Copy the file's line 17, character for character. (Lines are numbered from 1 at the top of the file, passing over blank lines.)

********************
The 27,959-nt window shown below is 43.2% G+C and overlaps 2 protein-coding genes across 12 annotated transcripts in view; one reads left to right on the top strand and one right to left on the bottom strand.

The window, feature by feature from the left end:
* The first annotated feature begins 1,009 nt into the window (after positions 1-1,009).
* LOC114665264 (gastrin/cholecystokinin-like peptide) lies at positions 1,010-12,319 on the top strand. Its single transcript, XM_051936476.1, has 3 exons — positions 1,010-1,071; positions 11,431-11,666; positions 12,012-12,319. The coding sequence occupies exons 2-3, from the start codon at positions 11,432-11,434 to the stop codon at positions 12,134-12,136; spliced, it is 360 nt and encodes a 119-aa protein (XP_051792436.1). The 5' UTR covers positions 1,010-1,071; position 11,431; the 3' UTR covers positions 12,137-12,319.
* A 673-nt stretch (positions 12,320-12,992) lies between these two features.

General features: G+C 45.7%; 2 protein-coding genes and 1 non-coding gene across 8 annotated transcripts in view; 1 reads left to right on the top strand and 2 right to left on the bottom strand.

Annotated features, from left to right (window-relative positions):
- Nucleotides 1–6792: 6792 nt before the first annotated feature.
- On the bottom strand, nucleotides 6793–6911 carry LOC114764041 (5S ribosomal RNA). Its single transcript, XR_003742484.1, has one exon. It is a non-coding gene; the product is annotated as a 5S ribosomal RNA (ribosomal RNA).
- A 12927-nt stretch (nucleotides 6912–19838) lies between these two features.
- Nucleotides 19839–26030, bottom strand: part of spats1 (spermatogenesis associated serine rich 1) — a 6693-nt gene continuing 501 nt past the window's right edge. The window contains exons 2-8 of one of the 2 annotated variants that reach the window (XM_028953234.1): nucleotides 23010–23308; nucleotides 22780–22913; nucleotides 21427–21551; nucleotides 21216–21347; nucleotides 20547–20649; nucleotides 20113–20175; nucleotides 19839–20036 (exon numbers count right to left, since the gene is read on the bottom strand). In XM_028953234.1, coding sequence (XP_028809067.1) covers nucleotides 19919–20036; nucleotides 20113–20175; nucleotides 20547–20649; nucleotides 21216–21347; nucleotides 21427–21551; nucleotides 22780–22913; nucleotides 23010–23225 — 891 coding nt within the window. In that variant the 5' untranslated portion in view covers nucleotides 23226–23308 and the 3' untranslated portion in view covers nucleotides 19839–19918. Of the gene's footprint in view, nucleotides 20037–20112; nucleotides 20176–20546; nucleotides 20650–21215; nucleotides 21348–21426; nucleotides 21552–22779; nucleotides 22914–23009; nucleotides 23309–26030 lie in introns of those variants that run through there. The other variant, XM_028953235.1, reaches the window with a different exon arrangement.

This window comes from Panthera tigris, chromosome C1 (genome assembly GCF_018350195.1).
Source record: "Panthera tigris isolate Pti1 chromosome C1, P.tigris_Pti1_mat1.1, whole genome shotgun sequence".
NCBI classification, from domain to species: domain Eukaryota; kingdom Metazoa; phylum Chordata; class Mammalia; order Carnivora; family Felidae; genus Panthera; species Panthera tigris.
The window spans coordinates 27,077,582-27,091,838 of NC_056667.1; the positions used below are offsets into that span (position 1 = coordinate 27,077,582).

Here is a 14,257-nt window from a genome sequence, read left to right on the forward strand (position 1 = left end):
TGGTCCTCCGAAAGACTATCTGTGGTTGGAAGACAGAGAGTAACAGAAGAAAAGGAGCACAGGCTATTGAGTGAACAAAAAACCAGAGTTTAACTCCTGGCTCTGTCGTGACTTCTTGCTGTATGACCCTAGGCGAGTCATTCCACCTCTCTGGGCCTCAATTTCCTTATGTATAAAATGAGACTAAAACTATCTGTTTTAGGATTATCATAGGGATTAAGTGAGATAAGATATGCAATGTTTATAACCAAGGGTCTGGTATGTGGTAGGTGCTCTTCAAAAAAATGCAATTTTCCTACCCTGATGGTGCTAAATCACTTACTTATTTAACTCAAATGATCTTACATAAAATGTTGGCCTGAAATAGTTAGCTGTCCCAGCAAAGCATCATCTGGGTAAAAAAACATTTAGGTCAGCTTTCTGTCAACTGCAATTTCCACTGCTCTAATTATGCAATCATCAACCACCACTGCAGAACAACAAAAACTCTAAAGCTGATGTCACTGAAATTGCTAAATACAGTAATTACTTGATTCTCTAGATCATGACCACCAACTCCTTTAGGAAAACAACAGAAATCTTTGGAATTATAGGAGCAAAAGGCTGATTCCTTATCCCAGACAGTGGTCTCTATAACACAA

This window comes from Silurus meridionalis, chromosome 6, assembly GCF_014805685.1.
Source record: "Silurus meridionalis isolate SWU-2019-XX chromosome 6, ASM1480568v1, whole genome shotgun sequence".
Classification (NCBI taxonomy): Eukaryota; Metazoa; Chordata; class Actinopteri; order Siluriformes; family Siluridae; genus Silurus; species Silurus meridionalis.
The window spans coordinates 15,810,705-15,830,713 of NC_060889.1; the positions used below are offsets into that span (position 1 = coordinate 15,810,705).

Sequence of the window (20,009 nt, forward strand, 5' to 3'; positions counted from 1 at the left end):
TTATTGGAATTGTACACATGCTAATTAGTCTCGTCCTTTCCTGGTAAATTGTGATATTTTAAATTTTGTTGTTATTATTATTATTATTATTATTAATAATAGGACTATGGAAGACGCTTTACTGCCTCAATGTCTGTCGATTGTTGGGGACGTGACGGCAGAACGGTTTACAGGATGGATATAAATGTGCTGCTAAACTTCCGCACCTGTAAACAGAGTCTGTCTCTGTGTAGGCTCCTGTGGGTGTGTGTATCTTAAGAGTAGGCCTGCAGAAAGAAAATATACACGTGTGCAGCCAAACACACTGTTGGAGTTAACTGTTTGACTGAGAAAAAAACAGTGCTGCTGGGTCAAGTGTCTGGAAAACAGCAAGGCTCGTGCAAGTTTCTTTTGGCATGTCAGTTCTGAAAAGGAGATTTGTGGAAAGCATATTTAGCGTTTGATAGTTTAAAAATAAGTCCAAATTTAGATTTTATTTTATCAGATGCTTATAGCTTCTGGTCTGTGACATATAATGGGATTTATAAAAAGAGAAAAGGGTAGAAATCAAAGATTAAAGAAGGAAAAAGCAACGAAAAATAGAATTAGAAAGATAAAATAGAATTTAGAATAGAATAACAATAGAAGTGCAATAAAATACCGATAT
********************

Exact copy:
TGGTCCTCCGAAAGACTATCTGTGGTTGGAAGACAGAGAGTAACAGAAGAAAAGGAGCACAGGCTATTGAGTGAACAAAAAACCAGAGTTTAACTCCTGGCTCTGTCGTGACTTCTTGCTGTATGACCCTAGGCGAGTCATTCCACCTCTCTGGGCCTCAATTTCCTTATGTATAAAATGAGACTAAAACTATCTGTTTTAGGATTATCATAGGGATTAAGTGAGATAAGATATGCAATGTTTATAACCAAGGGTCTGGTATGTGGTAGGTGCTCTTCAAAAAAATGCAATTTTCCTACCCTGATGGTGCTAAATCACTTACTTATTTAACTCAAATGATCTTACATAAAATGTTGGCCTGAAATAGTTAGCTGTCCCAGCAAAGCATCATCTGGGTAAAAAAACATTTAGGTCAGCTTTCTGTCAACTGCAATTTCCACTGCTCTAATTATGCAATCATCAACCACCACTGCAGAACAACAAAAACTCTAAAGCTGATGTCACTGAAATTGCTAAATACAGTAATTACTTGATTCTCTAGATCATGACCACCAACTCCTTTAGGAAAACAACAGAAATCTTTGGAATTATAGGAGCAAAAGGCTGATTCCTTATCCCAGACAGTGGTCTCTATAACACAA